This is part five in a series on the Juvenile Treatment Center, located just outside Mansfield. Throughout this series we will take an in-depth look into the program, find out what life is like for the offenders, workers and the impact it has on the area.
In this installment we will look at the current and proposed safety measures at the facility.
At one time, the Mansfield Juvenile Treatment Center was secured by 10 foot tall
This was just one of the changes the state made when it took over in 2016. According to former employee, Dana Adkins, when the state took over, it fell into a steady decline.
“Little Rock is completely out of touch,” said one former, long time employee. “They tied administrators hands to the point that we could no longer make the local decisions that need to be made.”
The frustrations and bureaucratic red tape forced many of these long-time employees out.
The lack of security and ability for employees to effectively do their job has been among the chief concerns and complaints from MJTC workers. One of the former employees at the facility said that he’d been there long enough to know what worked, and being able to make behavior based decisions on punishments and rewards was very effective. “When it was ran by South Arkansas Youth Services (privatized), the staff was able to extend
This was another change made following the state takeover. All options to allow for extra helpings of food and food during visitation have since been cut
“The former policy worked,” said a former MJTC worker. “If a kid is violent, they could be sent to a juvenile detention center. During that time we could get another kid to work with, one willing to work.”
Currently, officials in Little Rock make those decisions. And, some of those juveniles who escaped in December, are currently back at the facility. “The previous operator had the ability to move troubled youth from different sites under his control,” stated Rice. “It is demoralizing to have a repeat offender that they cannot correct or move out.”
Currently the ratio of staff to clients is 1:8 during the day and 1:10 at night. According to Adkins , that’s simply not
“The state is treading water to keep this thing going,” added Rice. “I told them at a meeting a few weeks ago that there is a need for more security…the state doesn’t know how to run a facility like this.”
According to Marcy Manley, DHS Deputy Chief of Communications, “staff are trained to recognize warning signs of potential aggression and intervene prior to a situation escalating. The training policy addresses the subject matter in which staff are to rely upon when interacting with youth. The DYS Use of Force policy specifically addresses how staff are to intervene with both verbal and nonverbal interventions.”
Currently, when there are altercations or disruptions at the facility, the shift supervisor makes the decision on when to involve law enforcement. The City of Mansfield Police Department, the Sebastian County Sheriff’s Office and occasionally the Arkansas State Police are called on to help assist in restoring order.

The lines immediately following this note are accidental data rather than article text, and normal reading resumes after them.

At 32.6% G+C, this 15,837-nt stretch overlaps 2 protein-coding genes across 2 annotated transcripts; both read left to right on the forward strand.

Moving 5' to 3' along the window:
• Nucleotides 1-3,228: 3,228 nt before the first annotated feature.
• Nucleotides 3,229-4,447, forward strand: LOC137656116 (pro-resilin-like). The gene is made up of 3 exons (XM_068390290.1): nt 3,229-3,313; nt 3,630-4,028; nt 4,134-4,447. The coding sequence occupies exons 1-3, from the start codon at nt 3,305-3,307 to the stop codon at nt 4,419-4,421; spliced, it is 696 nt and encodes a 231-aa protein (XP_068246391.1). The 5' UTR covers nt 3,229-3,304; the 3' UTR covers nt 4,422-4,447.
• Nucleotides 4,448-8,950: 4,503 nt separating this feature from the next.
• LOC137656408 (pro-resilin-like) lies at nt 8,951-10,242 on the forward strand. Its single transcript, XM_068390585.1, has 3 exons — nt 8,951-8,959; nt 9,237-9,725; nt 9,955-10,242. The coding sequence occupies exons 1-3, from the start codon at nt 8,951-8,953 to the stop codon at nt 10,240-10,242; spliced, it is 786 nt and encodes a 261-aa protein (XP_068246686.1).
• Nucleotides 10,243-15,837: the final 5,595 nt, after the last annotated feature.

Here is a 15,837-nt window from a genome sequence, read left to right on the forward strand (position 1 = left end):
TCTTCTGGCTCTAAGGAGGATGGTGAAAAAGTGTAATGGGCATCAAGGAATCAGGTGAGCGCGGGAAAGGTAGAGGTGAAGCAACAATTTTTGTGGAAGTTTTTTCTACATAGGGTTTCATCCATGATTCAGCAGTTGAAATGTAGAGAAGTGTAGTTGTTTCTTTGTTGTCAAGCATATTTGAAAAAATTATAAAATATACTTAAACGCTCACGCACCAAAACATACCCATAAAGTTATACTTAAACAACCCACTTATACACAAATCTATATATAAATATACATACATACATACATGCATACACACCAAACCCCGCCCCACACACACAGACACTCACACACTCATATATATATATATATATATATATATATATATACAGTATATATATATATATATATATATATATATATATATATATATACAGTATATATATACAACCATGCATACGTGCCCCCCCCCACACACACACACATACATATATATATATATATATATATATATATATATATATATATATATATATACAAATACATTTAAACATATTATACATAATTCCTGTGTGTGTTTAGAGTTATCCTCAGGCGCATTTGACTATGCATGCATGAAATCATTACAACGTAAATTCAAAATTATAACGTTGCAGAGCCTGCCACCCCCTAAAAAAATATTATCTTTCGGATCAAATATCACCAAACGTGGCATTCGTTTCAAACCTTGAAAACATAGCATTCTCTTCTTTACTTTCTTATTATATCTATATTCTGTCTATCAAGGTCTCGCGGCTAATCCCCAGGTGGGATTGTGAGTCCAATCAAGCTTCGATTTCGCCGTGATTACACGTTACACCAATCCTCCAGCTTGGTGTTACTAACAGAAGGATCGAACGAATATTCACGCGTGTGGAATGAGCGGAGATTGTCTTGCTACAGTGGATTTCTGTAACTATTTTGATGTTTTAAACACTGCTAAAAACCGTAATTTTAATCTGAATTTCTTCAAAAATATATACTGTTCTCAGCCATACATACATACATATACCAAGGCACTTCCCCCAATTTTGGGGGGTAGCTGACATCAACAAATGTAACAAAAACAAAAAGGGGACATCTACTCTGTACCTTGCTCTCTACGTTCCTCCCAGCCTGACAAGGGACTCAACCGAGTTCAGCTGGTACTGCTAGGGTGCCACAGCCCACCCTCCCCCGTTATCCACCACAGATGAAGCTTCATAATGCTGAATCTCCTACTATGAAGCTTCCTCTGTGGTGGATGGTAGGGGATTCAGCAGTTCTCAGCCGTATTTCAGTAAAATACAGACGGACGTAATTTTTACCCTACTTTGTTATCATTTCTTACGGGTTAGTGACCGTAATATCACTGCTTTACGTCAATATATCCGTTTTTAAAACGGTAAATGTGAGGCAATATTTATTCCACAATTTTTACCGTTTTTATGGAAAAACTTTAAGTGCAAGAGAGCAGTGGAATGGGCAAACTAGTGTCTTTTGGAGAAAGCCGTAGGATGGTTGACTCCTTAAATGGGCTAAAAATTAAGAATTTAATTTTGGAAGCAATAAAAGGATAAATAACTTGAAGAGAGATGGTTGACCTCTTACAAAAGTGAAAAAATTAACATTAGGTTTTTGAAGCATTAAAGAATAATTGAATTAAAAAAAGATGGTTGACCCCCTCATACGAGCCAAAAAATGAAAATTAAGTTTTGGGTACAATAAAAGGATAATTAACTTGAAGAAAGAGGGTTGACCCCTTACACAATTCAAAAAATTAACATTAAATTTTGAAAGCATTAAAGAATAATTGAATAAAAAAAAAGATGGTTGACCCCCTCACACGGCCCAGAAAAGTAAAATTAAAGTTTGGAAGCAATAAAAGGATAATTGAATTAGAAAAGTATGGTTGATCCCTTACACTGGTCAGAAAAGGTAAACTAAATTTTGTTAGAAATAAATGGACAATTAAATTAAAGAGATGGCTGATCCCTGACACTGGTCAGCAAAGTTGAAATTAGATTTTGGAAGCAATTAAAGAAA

“Sebastian County Sheriff’s Office answers calls for service to MJTC. Arkansas State Police, Criminal Investigations Division is responsible for anything past the calls for service that will require further investigation,” stated Captain Pevehouse with the SCSO. “Over the course of the last year, we have responded to three different matters where arrests were made. These range from batteries to escape. If a call is made to our office, a deputy or deputies will respond. He or she will gather the information and determine if a crime has taken place. If so, he or she will place the juvenile in custody and take them to our Juvenile Detention Center in Fort Smith. From there, the juvenile will be given a date in front of a judge and the judge will then decide the next step. If the deputy or deputies feel the information they received requires more investigation, the matter will be turned over to ASP CID…If there is an escape from the facility, SCSO will always respond to protect not only the juveniles from the facility, but also the public. We will stay engaged in looking for the juveniles until they are captured. Historically, their capture usually happens within 24 hours.”
Manley stated that if a juvenile escapes the MJTC, they “will be staffed for the most appropriate placement and possibly placed on a safety plan. They could be sent to a juvenile detention center for a timeout away from the facility or returned to the facility from which they absconded. They could also be transferred to an alternative program.”
Manley added that come July 1, the youth placed at Mansfield Juvenile Treatment Center will be 58 boys in a hardware-secure, fenced setting, ages 13-18 with moderate to high risk (aggression, flight risk, behavioral, and gang involvement).
These safety and security concerns are far reaching into the community and the school district. In the next installment, we will look at the impact the MJTC has on both.